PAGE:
- Jeff Legwold, ESPN Staff Writer
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If things were like they have been in recent years, the Denver Broncos would have wrapped up their 2014 draft last weekend.
But things are not that way, and in the NFL’s attempt to invade every page on the calendar, the Broncos are only in the homestretch of their preparation for the May 8-10 draft.
The Broncos are slated to pick 31st in the opening round. Their current regime of decision-makers, chiefly John Elway, has looked to trade out of that spot in the previous three drafts. But it all depends on how things go above that pick.
Often the thinking is to trade out of the lower end of the first round, get an extra pick or two and take a similarly graded player in the upper half of the second round. This draft, in particular, is considered deep throughout, so there are plenty of teams already looking to move in the opening round.
Sitting among the last eight picks of the opening round, Elway has lived in both schools of the stay-or-trade thought in the previous two drafts and ended up selecting players in the same position group each time -- defensive line.
In 2012, the Broncos made two trades to get all the way out of the first round. They initially moved from No. 25 to No. 31 in a trade with New England and picked up an extra fourth-rounder along the way. The Patriots selected Dont'a Hightower with the 25th pick, and he has started 27 games over the past two seasons, including a 97-tackle year in ’13.
The Broncos then torpedoed the local draft party scene when they traded that No. 31 pick to the Tampa Bay Buccaneers, with the fourth-rounder they got in the Patriots trade, for the No. 36 and No. 101 picks.
The Buccaneers took running back Doug Martin, who the Broncos also liked in the weeks leading up to that draft. When Martin plowed his way to 1,454 rushing yards and 11 touchdowns as a rookie, the trade looked fairly lopsided against the Broncos right out of the gate.
But in reality, the jury is still out with the major players each recovering from a stint on injured reserve. The Broncos selected Derek Wolfe at No. 36 that year. As a rookie, Wolfe had the look of a longtime starter. Last year at this time, many with the Broncos, including some of his teammates, were saying Wolfe had both the look and demeanor of a future captain.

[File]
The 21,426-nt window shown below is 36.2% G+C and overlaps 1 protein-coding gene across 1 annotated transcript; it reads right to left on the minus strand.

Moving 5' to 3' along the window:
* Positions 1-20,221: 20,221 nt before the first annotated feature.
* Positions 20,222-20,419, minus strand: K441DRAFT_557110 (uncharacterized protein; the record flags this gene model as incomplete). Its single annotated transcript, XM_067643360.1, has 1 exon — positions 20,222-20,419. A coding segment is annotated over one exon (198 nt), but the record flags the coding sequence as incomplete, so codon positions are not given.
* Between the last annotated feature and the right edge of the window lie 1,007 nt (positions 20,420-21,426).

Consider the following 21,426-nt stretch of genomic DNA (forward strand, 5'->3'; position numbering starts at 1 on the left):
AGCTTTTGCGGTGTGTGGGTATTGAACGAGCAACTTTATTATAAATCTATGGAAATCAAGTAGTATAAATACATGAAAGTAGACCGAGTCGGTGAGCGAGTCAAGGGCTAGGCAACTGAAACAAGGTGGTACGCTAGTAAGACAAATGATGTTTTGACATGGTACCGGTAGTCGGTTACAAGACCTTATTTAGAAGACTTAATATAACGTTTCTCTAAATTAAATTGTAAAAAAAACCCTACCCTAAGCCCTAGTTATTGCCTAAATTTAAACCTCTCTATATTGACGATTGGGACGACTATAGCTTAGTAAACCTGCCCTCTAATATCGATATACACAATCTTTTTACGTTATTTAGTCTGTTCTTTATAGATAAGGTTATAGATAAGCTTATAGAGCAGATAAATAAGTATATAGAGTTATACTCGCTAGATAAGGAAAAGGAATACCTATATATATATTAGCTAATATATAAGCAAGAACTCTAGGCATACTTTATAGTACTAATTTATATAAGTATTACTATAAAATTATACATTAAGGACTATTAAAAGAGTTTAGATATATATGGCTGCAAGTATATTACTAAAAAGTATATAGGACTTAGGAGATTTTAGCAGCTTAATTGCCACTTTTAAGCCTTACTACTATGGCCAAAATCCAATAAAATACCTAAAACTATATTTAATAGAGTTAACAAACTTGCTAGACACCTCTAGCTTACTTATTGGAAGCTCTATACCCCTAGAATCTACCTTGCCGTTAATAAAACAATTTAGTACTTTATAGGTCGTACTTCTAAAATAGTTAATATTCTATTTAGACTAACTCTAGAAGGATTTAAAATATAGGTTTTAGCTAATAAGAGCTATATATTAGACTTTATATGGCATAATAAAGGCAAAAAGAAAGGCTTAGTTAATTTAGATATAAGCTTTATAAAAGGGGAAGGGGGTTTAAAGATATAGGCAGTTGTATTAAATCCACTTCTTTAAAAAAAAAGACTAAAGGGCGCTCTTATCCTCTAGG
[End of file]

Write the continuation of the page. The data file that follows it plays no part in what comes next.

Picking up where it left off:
Martin tore the labrum in his left shoulder last season -- rushing for 456 yards in six games before the injury -- and had surgery to repair it. Wolfe ended up on injured reserve after seizure-like symptoms on the team’s bus just before a late November road trip.
With the 101st pick in 2012, the Broncos selected Omar Bolden. He has already been moved from cornerback to safety and is still looking to find his niche in the defense.
Last year, with the No. 28 pick, the Broncos dabbled with the idea of making a move but in the end stayed put and selected defensive tackle Sylvester Williams. He was a starter down the stretch as a rookie last season after Kevin Vickerson’s injury, and the Broncos see Williams as a potential impact player in the defensive line rotation this season.
In the end, many of the better personnel executives in the league -- the ones more proficient in the draft -- believe patience is indeed a draft virtue at the bottom of the opening round. They believe staying put, trusting their board and picking the guy they want will reap the best rewards. They don’t let the desire to get extra picks overshadow the ability to get a premium player.
Teams will make mistakes above you. A reach or two will be taken as the runs happen at one position or another. Some rush to fill needs they fear they won't find later. The result is often a highly graded player falling.
The Baltimore Ravens may have lived this life, with general manager Ozzie Newsome, better than most.
They selected linebacker Ray Lewis at No. 26 in the 1996 draft -- side note: they selected Hall of Famer Jonathan Ogden at No. 4 that year, so the team’s first-round effort will have a nice slice of Canton in a few more years -- and picked tight end Todd Heap at No. 31 in 2001, safety Ed Reed at No. 24 in ’02, guard Ben Grubbs (one Pro Bowl) at No. 29 in '07 and safety Matt Elam (15 starts as a rookie in ’13) at No. 31 last year.
At the moment, the Broncos have seven picks in this draft, one in each round. The depth of the draft board would suggest their best play is sit, stay at 31 and take the highest-graded player on their board as the first round winds down.
Because that player is often one somebody else should, and could, have taken sooner.
If things were like they have been in recent years, the Denver Broncos would have wrapped up their 2014 draft last weekend.But things are not that way, and in the NFL’s attempt to invade every page on the calendar, the Broncos are only in the homestretch of their preparation for the May 8-10 draft.